With the weather so warm, little tapas dishes are perfect for picking at when you don’t have an appetite for a big, heavy meal. It got to 33.5 here this afternoon, so since this isn’t an air-conditioned country, we’ve been eating big salads for lunch and trying to graze through the evening.
This olive and cashew nut recipe is peanut free as my child has a peanut allergy. It only uses three ingredients and is SO easy to make! It’s a great addition to a dinner party or just a nice snack for summertime comfort food. If you prep this alongside your main meal it can share the oven heat so it’s more environmentally friendly. No oven? Microwave for 30 seconds instead (although this will result in softer nuts)!
Ingredients (serves 1-2 as a snack depending how hungry you are):
1/2 jar of olives (I use garlic stuffed olives as these are my favourite)
1/2 cup cashew nuts
1/2 tsp paprika
Mix everything up in a bowl then pop in the oven for 5 mins until nuts are slightly golden.
Serve with other Mediterranean favourites such as patatas bravas, pasta aglio olio, spanish chicken (or tofu) or a big old Greek gyros.
This is a super-cheesy, super-saucy variant on the traditional potato gratin which can be served as a filling accompaniment to a variety of dishes. This follows on from yesterday’s cheesy vegetable bake recipe, as I made this a day later (once we finally had some potatoes).
What’s the difference between potato boulangere and potato gratin? A boulangere is a dish where thin slices of potato are put in an ovenproof dish, drowned in a sauce of cream and chicken stock, and baked until the potatoes at the top are crispy. A gratin, traditionally-speaking, is a boulangere with cheese on top. As you can see, the traditional version needs some big changes to make it dairy-free and vegan!
Every Sunday, and at Easter and Christmas, my aunt used to do a stunning roast dinner, and one of my favourite things on the dining table was a big bowl of potato boulangère with the delicious crispy slices of potatoes on the top and soft, saucy potato slices underneath. I loved it. When I had to cut out dairy many years ago after developing CMPA, I thought I’d never get to eat it again.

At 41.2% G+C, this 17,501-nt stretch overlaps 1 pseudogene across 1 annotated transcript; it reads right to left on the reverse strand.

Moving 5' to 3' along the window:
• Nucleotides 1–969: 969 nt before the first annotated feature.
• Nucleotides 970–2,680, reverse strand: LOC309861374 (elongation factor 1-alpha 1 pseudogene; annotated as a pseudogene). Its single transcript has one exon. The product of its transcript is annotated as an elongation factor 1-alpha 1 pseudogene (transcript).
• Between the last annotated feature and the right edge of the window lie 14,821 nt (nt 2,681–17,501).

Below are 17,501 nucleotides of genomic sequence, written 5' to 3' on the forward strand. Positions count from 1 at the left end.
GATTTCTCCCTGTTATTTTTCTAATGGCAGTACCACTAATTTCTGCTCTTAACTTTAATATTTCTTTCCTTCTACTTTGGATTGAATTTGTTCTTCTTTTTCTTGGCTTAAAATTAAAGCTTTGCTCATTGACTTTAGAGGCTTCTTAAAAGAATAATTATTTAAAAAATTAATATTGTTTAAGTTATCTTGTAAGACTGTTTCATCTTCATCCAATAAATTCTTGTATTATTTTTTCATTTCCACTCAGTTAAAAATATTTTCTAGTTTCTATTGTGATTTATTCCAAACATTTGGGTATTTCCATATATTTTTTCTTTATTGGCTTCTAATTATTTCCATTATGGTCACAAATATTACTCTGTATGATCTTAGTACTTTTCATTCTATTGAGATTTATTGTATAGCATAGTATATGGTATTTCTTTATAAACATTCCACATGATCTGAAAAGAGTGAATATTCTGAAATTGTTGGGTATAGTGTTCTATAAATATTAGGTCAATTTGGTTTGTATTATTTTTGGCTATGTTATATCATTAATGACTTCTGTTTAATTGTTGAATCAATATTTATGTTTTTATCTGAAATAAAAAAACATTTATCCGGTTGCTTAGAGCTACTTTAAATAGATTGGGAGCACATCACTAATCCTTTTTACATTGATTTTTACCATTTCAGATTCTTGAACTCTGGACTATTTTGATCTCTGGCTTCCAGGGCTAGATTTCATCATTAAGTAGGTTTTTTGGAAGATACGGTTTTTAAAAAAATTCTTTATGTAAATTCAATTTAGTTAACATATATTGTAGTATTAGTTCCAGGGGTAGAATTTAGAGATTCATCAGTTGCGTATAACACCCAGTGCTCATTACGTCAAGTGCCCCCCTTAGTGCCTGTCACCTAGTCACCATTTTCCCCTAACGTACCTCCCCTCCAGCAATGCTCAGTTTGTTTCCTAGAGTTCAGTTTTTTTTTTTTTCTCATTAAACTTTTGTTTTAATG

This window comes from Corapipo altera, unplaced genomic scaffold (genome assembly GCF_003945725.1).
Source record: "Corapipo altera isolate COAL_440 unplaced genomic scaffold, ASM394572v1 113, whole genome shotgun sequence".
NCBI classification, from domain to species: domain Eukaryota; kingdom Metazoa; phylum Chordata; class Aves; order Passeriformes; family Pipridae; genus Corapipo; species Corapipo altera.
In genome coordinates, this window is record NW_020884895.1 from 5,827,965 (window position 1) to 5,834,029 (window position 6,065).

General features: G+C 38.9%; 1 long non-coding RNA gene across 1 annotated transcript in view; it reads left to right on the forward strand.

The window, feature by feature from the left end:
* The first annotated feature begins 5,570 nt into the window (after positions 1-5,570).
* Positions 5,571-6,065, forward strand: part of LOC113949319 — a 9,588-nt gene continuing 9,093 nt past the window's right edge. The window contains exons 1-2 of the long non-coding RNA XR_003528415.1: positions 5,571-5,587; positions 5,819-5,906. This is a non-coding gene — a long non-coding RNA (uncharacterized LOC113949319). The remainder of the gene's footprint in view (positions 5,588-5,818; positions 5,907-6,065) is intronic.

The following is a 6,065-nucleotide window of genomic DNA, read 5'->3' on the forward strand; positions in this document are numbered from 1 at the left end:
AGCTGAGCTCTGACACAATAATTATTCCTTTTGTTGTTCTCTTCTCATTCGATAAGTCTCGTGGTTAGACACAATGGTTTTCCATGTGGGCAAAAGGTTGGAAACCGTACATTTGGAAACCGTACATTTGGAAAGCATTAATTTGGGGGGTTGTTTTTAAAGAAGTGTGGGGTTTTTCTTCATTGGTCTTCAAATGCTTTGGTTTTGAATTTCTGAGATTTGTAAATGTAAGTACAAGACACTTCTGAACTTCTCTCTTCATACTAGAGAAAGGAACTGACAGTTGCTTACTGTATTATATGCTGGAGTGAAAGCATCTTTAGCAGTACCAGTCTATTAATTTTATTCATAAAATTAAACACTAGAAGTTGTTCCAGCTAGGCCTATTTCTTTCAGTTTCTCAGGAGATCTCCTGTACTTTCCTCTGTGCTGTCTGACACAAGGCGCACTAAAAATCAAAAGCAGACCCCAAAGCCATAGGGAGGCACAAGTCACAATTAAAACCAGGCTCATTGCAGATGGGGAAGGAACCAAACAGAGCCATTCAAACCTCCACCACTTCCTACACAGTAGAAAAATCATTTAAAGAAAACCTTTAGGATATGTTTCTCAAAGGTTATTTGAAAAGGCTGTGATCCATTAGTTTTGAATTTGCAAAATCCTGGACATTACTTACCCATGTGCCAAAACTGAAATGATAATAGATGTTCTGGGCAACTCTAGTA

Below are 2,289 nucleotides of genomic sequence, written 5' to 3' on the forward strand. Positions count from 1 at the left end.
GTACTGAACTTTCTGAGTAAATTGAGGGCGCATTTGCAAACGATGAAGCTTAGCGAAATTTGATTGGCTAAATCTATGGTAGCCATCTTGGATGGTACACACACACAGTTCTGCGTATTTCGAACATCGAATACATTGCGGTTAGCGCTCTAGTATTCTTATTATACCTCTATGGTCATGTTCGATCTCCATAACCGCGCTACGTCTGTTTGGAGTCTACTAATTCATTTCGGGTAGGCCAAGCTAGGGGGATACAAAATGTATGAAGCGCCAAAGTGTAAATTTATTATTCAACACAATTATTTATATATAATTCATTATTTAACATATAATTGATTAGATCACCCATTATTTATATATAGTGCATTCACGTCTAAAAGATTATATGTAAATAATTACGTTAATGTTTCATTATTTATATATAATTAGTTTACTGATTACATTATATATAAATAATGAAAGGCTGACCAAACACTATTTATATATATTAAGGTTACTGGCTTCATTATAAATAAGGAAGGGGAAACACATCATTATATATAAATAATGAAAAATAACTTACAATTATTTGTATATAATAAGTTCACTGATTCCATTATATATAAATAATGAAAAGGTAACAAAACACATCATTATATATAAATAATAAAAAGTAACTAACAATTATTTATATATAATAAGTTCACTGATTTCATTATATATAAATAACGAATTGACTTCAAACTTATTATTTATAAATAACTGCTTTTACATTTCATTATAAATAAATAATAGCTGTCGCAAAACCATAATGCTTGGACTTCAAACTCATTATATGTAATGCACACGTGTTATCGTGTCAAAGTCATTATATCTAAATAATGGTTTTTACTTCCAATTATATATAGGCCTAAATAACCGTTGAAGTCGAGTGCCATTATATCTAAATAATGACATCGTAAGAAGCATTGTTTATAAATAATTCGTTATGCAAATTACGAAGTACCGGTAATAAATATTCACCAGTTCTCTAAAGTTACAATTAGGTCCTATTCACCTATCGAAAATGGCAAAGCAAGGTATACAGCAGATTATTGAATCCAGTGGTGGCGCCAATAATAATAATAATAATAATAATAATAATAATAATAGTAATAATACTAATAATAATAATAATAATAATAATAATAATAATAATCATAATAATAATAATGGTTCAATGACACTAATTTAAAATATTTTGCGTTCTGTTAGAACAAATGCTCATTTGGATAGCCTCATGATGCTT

Sometime in 2012, my aunt gave me a dairy-free potato boulangere recipe and I was very happy to be able to enjoy one of my favourite dishes once again.
Since then, we’ve had four house moves across three countries (and two continents) and I have lost my potato gratin recipe. In the absence of a structured recipe, I devised this dairy-free cheesy potato bake a few days ago as a vegan side dish to go with the Lidl vegan Christmas roast they were selling very cheaply in January. It would also work well with Linda McCartney vegetarian quarter pounders, although you would need to add the quarter pounders to the oven about halfway through cooking this potato bake.
You can totally cheat on the sauce and use one of plenty of options, such as Asda’s bechamel sauce (white sauce), or Sacla’s Vegan Ch**se sauce, both of which are sold in jars, or Tesco’s instant dairy free cheese sauce mix sachets (do NOT buy the ASDA cheese sauce sachets; they are NOT dairy free, only gluten free).
Peel the potatoes. Chop into thin slices. Fill a medium-sized glass dish with them.
Make up the white sauce (or cheat and open a jar of it) and cover the potatoes with it.
Cook on 150 degrees for 30-35 minutes then cover with grated cheese. Turn up the temperature of the oven to 180 and put the dish back in the oven and cook for the last 10 minutes, until the cheese has melted a bit and is starting to go crispy.
If you mess this up (as I did this one time) and put the cheese on too soon, just put the food in the oven and keep the oven at 150 for 20 more minutes.
To check if it’s ready, try sticking a fork into one of the slices of potato. If it feels hard, it’s not ready so put it back in the oven. If it’s soft, it’s ready to serve!
Being dairy-free, the thing I miss the most is cheese. When I first became a vegetarian back in 2007, I didn’t much care about cheese, but over the next twelve months, I really discovered it. Wensleydale. Stilton. Halloumi… I’d never tried such delicious things. I grew up in a house where “cheese sauce” came out of an instant Bisto tub with some hot water added. So the world of proper cheese was a huge discovery for me (and a double-edged sword, when I found out it actually makes me ill as I have non-IgE CMPA).